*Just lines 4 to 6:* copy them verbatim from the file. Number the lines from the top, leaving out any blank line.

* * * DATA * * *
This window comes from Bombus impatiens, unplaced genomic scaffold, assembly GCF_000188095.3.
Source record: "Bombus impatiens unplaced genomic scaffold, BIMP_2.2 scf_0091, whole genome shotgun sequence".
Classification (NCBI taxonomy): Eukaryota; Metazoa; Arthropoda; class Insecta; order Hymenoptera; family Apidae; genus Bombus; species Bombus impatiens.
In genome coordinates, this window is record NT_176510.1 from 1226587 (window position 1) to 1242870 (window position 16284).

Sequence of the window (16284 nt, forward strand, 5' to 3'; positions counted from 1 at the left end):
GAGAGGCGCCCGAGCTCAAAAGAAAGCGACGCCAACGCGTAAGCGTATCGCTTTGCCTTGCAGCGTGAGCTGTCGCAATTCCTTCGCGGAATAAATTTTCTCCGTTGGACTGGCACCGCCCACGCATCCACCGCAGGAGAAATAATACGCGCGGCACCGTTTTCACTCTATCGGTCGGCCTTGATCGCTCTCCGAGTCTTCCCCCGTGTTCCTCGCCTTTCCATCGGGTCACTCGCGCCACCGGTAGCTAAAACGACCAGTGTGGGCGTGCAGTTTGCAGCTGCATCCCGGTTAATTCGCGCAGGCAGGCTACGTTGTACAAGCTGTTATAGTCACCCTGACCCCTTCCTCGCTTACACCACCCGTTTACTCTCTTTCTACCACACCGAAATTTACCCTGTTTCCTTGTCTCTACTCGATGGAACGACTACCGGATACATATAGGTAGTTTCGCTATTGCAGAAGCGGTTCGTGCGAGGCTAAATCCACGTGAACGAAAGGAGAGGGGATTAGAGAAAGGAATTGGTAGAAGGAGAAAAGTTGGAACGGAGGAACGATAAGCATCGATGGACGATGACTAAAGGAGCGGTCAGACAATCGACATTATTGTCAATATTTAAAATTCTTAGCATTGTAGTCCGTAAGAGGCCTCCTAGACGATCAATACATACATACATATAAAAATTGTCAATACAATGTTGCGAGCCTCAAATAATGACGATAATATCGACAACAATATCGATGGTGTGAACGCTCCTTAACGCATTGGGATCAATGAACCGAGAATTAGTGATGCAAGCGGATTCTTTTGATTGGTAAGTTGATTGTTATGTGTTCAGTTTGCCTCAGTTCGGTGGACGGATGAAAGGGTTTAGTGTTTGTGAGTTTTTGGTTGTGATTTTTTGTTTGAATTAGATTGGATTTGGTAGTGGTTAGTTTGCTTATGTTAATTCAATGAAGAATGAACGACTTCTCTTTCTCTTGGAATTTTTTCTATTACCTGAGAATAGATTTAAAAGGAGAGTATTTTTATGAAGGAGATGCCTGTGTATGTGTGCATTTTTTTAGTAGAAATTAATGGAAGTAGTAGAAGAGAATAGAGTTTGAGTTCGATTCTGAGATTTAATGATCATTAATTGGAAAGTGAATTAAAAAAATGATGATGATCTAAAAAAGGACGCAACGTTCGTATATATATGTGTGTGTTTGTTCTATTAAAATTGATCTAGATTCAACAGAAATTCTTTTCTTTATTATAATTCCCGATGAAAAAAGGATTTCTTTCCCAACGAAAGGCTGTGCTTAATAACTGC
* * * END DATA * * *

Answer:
In genome coordinates, this window is record NT_176510.1 from 1226587 (window position 1) to 1242870 (window position 16284).

Sequence of the window (16284 nt, forward strand, 5' to 3'; positions counted from 1 at the left end):
GAGAGGCGCCCGAGCTCAAAAGAAAGCGACGCCAACGCGTAAGCGTATCGCTTTGCCTTGCAGCGTGAGCTGTCGCAATTCCTTCGCGGAATAAATTTTCTCCGTTGGACTGGCACCGCCCACGCATCCACCGCAGGAGAAATAATACGCGCGGCACCGTTTTCACTCTATCGGTCGGCCTTGATCGCTCTCCGAGTCTTCCCCCGTGTTCCTCGCCTTTCCATCGGGTCACTCGCGCCACCGGTAGCTAAAACGACCAGTGTGGGCGTGCAGTTTGCAGCTGCATCCCGGTTAATTCGCGCAGGCAGGCTACGTTGTACAAGCTGTTATAGTCACCCTGACCCCTTCCTCGCTTACACCACCCGTTTACTCTCTTTCTACCACACCGAAATTTACCCTGTTTCCTTGTCTCTACTCGATGGAACGACTACCGGATACATATAGGTAGTTTCGCTATTGCAGAAGCGGTTCGTGCGAGGCTAAATCCACGTGAACGAAAGGAGAGGGGATTAGAGAAAGGAATTGGTAGAAGGAGAAAAGTTGGAACGGAGGAACGATAAGCATCGATGGACGATGACTAAAGGAGCGGTCAGACAATCGACATTATTGTCAATATTTAAAATTCTTAGCATTGTAGTCCGTAAGAGGCCTCCTAGACGATCAATACATACATACATATAAAAATTGTCAATACAATGTTGCGAGCCTCAAATAATGACGATAATATCGACAACAATATCGATGGTGTGAACGCTCCTTAACGCATTGGGATCAATGAACCGAGAATTAGTGATGCAAGCGGATTCTTTTGATTGGTAAGTTGATTGTTATGTGTTCAGTTTGCCTCAGTTCGGTGGACGGATGAAAGGGTTTAGTGTTTGTGAGTTTTTGGTTGTGATTTTTTGTTTGAATTAGATTGGATTTGGTAGTGGTTAGTTTGCTTATGTTAATTCAATGAAGAATGAACGACTTCTCTTTCTCTTGGAATTTTTTCTATTACCTGAGAATAGATTTAAAAGGAGAGTATTTTTATGAAGGAGATGCCTGTGTATGTGTGCATTTTTTTAGTAGAAATTAATGGAAGTAGTAGAAGAGAATAGAGTTTGAGTTCGATTCTGAGATTTAATGATCATTAATTGGAAAGTGAATTAAAAAAATGATGATGATCTAAAAAAGGACGCAACGTTCGTATATATATGTGTGTGTTTGTTCTATTAAAATTGATCTAGATTCAACAGAAATTCTTTTCTTTATTATAATTCCCGATGAAAAAAGGATTTCTTTCCCAACGAAAGGCTGTGCTTAATAACTGC